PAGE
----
Help at Home Hint: One of the techniques we use in paired reading is ‘finger tracking’. One way to improve fluency is to put your finger under the words as your child reads. You track the words with your finger, not their’s. Move your finger at a steady speed and don’t stop even if they start to fall behind. Keep going at a speed that encourages them to read faster. They will make mistakes but try and make sure they keep going. If they stop on a word, stop, help them then go back to the beginning of the sentence and read it again.

In Enrichment

Beyond the classroom, we provide opportunities for our students to apply their literacy skills to exciting projects that offer a glimpse into how they can use these skills in their professional lives in the future. The BOA Gazette is our academy newspaper that is run and created by Brownhills students. It gives our students the chance to develop as young journalists, practise writing non-fiction texts and research local, national and international issues to share this information and their views with the Brownhills community. This is accompanied by the Brownhills podcast, where our news stories are presented by our podcast hosts. This podcast also includes interviews with local people, inspiring members of our community and Brownhills alumni. We are also about the introduce an academy debating society, which will be chaired by one of our students, where students will argue their views on topics that face our community and young people across the country.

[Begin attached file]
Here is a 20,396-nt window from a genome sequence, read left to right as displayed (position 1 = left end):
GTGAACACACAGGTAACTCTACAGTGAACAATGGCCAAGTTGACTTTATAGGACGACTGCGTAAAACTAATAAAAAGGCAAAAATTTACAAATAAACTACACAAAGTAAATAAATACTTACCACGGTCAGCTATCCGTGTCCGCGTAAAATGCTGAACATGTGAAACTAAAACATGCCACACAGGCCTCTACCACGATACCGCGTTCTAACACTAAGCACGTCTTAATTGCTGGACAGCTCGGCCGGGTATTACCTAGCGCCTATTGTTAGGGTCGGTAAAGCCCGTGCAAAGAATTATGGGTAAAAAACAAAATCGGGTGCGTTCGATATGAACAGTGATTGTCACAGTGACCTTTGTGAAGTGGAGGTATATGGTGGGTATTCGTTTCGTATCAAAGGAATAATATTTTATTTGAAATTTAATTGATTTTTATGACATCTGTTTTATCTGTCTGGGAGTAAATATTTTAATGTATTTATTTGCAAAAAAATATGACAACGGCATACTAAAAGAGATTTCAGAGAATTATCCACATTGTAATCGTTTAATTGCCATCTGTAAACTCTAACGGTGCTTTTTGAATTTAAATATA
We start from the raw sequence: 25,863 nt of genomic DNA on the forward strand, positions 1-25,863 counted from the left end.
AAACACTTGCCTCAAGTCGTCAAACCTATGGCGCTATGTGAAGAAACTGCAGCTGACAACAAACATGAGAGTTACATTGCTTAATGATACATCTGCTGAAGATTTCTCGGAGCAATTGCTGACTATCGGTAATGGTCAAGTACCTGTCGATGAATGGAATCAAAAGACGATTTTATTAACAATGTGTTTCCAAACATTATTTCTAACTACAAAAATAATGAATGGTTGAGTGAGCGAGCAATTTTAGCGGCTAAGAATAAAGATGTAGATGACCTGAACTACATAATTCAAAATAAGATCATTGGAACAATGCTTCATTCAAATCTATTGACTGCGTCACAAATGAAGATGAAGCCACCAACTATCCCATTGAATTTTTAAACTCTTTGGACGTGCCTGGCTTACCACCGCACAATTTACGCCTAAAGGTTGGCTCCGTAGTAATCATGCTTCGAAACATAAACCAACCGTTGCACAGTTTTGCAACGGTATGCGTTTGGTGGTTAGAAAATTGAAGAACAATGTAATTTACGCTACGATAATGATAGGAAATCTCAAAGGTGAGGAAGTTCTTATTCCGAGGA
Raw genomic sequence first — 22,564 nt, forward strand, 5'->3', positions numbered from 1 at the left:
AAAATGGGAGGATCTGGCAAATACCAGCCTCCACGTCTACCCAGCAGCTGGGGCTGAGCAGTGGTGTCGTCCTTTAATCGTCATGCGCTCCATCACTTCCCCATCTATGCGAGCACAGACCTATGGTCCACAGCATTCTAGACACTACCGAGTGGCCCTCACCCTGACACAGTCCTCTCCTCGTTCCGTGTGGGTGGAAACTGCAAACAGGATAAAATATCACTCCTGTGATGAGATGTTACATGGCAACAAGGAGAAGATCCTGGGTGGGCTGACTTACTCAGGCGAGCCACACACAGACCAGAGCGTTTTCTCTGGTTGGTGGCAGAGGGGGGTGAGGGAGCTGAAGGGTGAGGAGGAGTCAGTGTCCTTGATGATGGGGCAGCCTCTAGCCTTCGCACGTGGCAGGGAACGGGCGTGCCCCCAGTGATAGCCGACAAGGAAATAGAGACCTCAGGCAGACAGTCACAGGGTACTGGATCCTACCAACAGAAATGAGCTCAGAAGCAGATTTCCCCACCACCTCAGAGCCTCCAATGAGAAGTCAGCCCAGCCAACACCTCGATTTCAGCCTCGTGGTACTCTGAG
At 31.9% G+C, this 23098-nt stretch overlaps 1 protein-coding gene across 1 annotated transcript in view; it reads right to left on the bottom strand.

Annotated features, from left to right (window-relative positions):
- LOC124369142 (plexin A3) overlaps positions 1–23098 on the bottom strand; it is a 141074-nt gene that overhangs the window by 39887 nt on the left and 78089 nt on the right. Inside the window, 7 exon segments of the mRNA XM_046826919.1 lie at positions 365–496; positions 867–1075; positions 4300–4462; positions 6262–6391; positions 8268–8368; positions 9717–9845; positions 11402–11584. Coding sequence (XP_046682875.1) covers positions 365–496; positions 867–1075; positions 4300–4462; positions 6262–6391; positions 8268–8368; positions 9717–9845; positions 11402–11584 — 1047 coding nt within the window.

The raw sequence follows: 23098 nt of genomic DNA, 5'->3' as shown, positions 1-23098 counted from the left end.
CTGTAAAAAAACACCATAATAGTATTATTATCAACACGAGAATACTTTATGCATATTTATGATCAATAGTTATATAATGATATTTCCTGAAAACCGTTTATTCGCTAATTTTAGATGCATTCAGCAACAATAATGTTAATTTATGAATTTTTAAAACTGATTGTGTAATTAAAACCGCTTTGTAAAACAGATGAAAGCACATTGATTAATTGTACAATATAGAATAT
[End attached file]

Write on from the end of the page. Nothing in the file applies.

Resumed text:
Help at Home Hint: Why not subscribe to ‘The Week: Junior’ as a great way to get your children engaged with newspapers? The Week Junior – Click Here

Keep your child up to date with the biggest national news stories by watching Newsround with them: Newsround – Watch Online Here

There are also some fantastic podcasts around for teenagers that will engage them in storytelling, debate and discussion: Top 20 Podcasts for Teens

Keep an eye out for our World Book Day plans for Thursday 7th March 2024. There will be lots of opportunities for staff, students and their families to get involved with projects and activities connected with our favourite texts. To finish this week of celebration all about reading, we will be holding our first ever House Arts Festival which will include short stories, monologues, poetry, songs and short scenes, prepared and performed by our students.

Help at Home Hint: When World Book Day comes around, make sure you use your £1 book vouchers. You can find out more about how to collect and use these via the following link: World Book Day – Vouchers

At Home

We will work as hard as we can to improve our students’ reading, writing and speaking skills in the academy, but the real progress comes when students practise regularly at home. Children should be reading at home every night for at least 20 minutes. At least once per week, they should be reading aloud to someone. This could be an adult who is stopping and asking them questions about what they’re reading or reading to a younger sibling, simply to practise reading fluently and expressively. We believe that all practice is good practice at Brownhills when it comes to reading.

For more details about our advice for reading at home click on the links below.

Parent & Carer Time To Read Guide: